Holding Hands With the World
Reflections of Lake Bde Maka Ska
Photo by Nadim Merrikh on Unsplash
At Lake Bde Maka Ska, life unfolds before your eyes like an old newsreel. It walks, runs, plays volleyball, flies, swims, cycles, roller skates, kayaks, and sails. I enjoy strolling along the path with the walkers and runners, watching the array of people at the lake moving by at varying speeds, dressed in an assortment of outfits, some covered from head to toe and some almost naked.
Frank and I walk for a while, then notice a very welcoming bench just at the water’s edge. We stop to watch the duck families and the solitary kayakers mimicking them, gliding by beyond the screen of reeds. After some time, the kayakers appear to be calling a meeting. Six or eight of them congregate in the middle of the lake. I wonder what they’re talking about. I wonder if they know each other or whether this is just something kayakers do to connect with other people whose way in the world involves skimming the surface of the water. Certainly, they are a different species from the heavy breathers pounding the path with their running shoes and spraying it with their sweat.
I do not cycle or kayak or play volleyball. I like to sit on the bench in my characteristic witnessing posture, taking in the scene at the lake, thinking of it as a snapshot, a thumbnail sketch of all that is. Everything comes and goes.
I’m remembering my old college friend, at one time as close as a second skin, now hovering over Brooklyn and Vermont like something out of a Chagall painting. I feel strangely at peace with his death in a way I did not feel seventeen years ago when my mother went and died in California without inviting me. I’ve learned somehow to let people go when and where they choose to go. Somehow the very fact of my long-ago familiarity with my old friend—familiarity in the sense of being family—makes his moving on to a dimension he categorically did not believe in seem credible.
If I know anything, I know where he’s at. He’s out there with the ducks.
A young man I met the day he was born is preparing to become a father. I knew all four of his grandparents. The arrival of a new generation is an occasion for celebration in those families that can afford to feed and nurture the new baby. It’s evidence that life goes on even in this world that sometimes seems quite literally God-forsaken. I use the word God advisedly because I know it doesn’t resonate with everyone and even for those for whom it trips off the tongue, it may mean something different to each of them.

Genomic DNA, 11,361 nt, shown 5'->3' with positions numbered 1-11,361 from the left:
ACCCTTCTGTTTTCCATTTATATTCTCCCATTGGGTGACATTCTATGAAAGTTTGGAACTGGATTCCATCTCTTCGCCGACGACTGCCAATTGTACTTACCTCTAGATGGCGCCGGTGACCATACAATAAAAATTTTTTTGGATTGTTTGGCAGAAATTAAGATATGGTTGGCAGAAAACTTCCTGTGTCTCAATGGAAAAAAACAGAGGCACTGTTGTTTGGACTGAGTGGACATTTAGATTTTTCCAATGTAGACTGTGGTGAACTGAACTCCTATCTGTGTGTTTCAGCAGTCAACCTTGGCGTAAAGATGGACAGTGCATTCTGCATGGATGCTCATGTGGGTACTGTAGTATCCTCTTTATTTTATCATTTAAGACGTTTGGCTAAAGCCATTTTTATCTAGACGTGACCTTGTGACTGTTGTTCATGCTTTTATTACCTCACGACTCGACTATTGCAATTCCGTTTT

For me, the world is always sanctified even when, or especially when, it is feeling sickly and out of sorts. Even when it needs our help so desperately. When the sky is filled with faraway wildfire smoke, when the rain never comes, the world suffers and suffering calls forth my inquiry and my compassion. I want to sit by its bedside the way I sit by the lake. I want the small children to climb over the railings and get under the covers bringing a smile to the world’s face the way my son did when my father was dying in his hospital bed on 83rd Street. Bringing new life into the world is an act of extraordinary magnanimity, of courage and generosity.
Lately, it has occurred to me that I want to hold the world’s hand by meeting up with it as often as I can and as deeply as I can in the time I have left. It may be twenty years. It may be twenty minutes. By meeting up with the world, I mean seeing it clearly as it is and marvelling at it.
This can take many forms. Last night in the park behind my son’s house, we were treated to spectacular dry lightning that went on for at least an hour, filling the sky with illumination and a disco-worthy electric display of crooked fingers of light crackling over a huge expanse with no rain at all and only occasional muted thunder.
Then came the Bloomington fireworks. As soon as the man-made pyrotechnics began, the lightning stopped as if to say, “Your turn. Let’s see what you’ve got.” And Frank and I and my son and daughter-in-law and her brother and my two grandsons lifted our faces to the sky and shared our flesh with the mosquitoes and it was evening and it was morning. Independence Day.